This article was published on December 21, 2019

2020 will see AI move from buzzwords to solutions

AI's key challenges will finally be addressed, and adoption will soar.

2020 will see AI move from buzzwords to solutions
John Gikopoulos
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John Gikopoulos

Global Head for Artificial Intelligence & Automation, Infosys Consulting

John leads consulting on the adoption of AI and automation technologies globally for Infosys, working alongside Fortune 500 and FTSE 300 C-l John leads consulting on the adoption of AI and automation technologies globally for Infosys, working alongside Fortune 500 and FTSE 300 C-level execs to test AI ideas, strategise their implementation, and understand how AI might work best for their business. In his two decades in the industry, he previously led IPSoft’s Cognitive Intelligence Unit and consulted at McKinsey.

One of the ways you can tell that a new technology is still at the hype stage is that no one talks about its problems. When an innovation is rising towards the ‘peak of inflated expectations,’ people talk about it in hushed tones as something almost miraculous — and they hardly ever discuss the obstacles to adoption or the challenges that the new technology will bring.

Last year, it seemed that people were appending the hallowed initials A.I. to every conceivable offering, much like they did with IoT and cloud in past years. The good news is that people are starting to think much more critically about AI and, as a result, are starting to recognize and talk about these challenges.

So, if 2019 was the year that artificial intelligence (AI) started living up to its hype, 2020 will be about discussing and, of course, solving the key challenges that increasingly widespread AI adoption has revealed.

And some of these challenges are difficult and intractable indeed, not least how we can make AI available to every organization and how we can solve the thorny ethical problems that such a powerful technology presents to humanity. Here, then, are what I believe to be the most important developments in the field of AI in the year ahead.

Birth of the ‘AI ethicist’

As we entrust more parts of our working and personal lives to AI-powered applications, the ethics of AI is becoming an increasingly important consideration.

One of the most important ethical questions is about intention — for example, where, when and how AI interacts with the analogue reality that we have all been accustomed to live in. Who is going to decide what is the right playing field and what constitutes acceptable or unacceptable uses of AI.

Regulators and legislators are trying to define and control the degrees of freedom, but they are working at analogue speeds. We need faster answers to questions that we’re already facing today.

In 2020, we will start to see enterprises employ people or even teams of people whose main role will be to formulate the ethics of our new AI-powered world. These AI Ethicists will need to liaise with the ecosystem of affiliated AI entities and gradually create, from the bottom up, the rules and conditions that will define the field of play.

5G as a catalyst

If we’re all to enjoy the benefits of AI, we need an infrastructure technology that will enable end users to live, work and interact in the cloud. Future AI applications — and indeed current ones — require vastly increased speeds together with location-agnostic access and minimal latency, which is exactly what 5G will bring.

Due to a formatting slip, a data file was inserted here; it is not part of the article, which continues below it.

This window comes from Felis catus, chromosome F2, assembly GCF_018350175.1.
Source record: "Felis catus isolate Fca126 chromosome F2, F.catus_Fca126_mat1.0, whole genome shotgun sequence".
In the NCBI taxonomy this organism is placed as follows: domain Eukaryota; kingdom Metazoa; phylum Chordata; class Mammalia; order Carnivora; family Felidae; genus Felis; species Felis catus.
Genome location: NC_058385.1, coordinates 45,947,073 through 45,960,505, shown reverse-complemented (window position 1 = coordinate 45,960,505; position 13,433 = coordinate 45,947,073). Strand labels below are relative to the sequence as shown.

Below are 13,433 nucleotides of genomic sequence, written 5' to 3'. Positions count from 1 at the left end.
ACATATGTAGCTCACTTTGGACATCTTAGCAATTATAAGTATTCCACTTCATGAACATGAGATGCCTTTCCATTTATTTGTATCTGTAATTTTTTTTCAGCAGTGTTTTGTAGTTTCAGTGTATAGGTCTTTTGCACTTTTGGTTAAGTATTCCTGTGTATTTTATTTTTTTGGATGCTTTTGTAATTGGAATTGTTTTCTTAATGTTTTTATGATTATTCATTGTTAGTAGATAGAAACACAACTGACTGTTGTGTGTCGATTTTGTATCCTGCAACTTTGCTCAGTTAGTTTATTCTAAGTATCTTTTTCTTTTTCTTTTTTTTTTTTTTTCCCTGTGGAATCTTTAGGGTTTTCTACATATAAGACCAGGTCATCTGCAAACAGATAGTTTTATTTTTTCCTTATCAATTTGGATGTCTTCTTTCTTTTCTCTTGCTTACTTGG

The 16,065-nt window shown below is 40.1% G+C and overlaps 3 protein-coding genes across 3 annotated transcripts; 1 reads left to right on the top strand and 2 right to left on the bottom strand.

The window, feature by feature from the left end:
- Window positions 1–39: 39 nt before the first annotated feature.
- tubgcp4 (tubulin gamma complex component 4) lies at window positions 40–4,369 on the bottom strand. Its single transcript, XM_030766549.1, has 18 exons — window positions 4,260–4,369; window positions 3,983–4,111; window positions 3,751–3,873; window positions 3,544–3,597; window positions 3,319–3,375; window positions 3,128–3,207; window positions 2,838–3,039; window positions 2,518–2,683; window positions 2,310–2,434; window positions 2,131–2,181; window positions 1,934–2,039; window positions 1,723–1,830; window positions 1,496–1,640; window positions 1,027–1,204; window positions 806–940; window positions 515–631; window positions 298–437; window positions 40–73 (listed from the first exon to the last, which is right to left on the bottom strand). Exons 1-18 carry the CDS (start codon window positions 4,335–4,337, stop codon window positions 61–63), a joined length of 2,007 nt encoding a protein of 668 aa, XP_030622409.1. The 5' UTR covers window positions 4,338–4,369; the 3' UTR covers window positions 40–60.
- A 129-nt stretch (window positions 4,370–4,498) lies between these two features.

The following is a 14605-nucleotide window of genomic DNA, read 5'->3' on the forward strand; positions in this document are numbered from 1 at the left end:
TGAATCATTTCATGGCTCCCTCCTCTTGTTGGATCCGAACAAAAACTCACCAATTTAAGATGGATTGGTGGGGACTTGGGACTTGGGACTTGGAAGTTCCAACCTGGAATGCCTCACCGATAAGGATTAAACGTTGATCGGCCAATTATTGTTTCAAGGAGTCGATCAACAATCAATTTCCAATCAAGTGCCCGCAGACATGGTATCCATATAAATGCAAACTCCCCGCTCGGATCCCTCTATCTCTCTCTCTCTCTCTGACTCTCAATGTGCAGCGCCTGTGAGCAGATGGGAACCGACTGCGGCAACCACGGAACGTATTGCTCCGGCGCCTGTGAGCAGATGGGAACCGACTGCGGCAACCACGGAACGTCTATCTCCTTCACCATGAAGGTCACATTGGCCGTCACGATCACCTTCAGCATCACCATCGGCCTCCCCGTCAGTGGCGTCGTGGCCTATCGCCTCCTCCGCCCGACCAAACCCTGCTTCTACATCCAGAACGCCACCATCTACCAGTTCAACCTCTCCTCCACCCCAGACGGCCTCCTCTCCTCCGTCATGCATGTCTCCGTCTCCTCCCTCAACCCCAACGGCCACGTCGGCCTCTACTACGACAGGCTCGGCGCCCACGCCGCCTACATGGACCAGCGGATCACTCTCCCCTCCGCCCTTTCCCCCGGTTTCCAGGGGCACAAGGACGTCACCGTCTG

It’s not hyperbole to suggest that 5G will be the key catalyst for a revolution in the way we experience reality. Truly connected homes and workspaces; advanced, telematics-enabled healthcare services, and “almost real” (VR / AR) interactive experiences – these are only a few of the ways where 5G could easily become the highway to the adoption of AI technologies from all industries, functions, and users.


It had to come, didn’t it? Today it seems like everything is available as-a-Service (including, bizarrely, Proof of Concept-as-a-Service). But let’s not mock, because this model has genuinely revolutionized the way that organizations procure technology, bringing enterprise-grade tech within the ambit of even the smallest company.

What’s so exciting about AI-as-a-service is not just that the huge economies of scale will make the technology available to every organization that wants to use it. It will also give us the much-missed ability to harness all the infrastructure, platforms, and knowledge towards creating real and sustainable value.

Solutions center stage

It used to be products and vendors that accelerated value. With AI, however, it will be the solutions themselves, since they will provide holistic approaches to resolving burning business questions rather than today’s piecemeal approach.

From 2020, businesses will use methodologies for best of breed, more cost-efficient of breed, or even open source ways of answering the key questions facing their organization. These solutions will focus on four categories:

  • ML for the masses — Data augmentation and data-healing techniques to enable the creation of test sets, allowing for insightful outcomes upon choosing the right algorithm
  • Customer-centric analytics — Utilizing AI to “translate” data rich journey touchpoints to humanly-digestible experiences in an easy, UX friendly way
  • Smart X / Smart Everything — Leveraging IoT technologies to enhance real experiences
  • Higher degree automation — RPA and machine-to-machine automation that identifies and prioritizes holistic reactive and proactive value creation across entire value chains

Of course, this can only scratch the surface of how AI will evolve in the coming twelve months. And that’s the fun of moving past the hype into the often challenging but ultimately incredibly rewarding world where AI powers everything.

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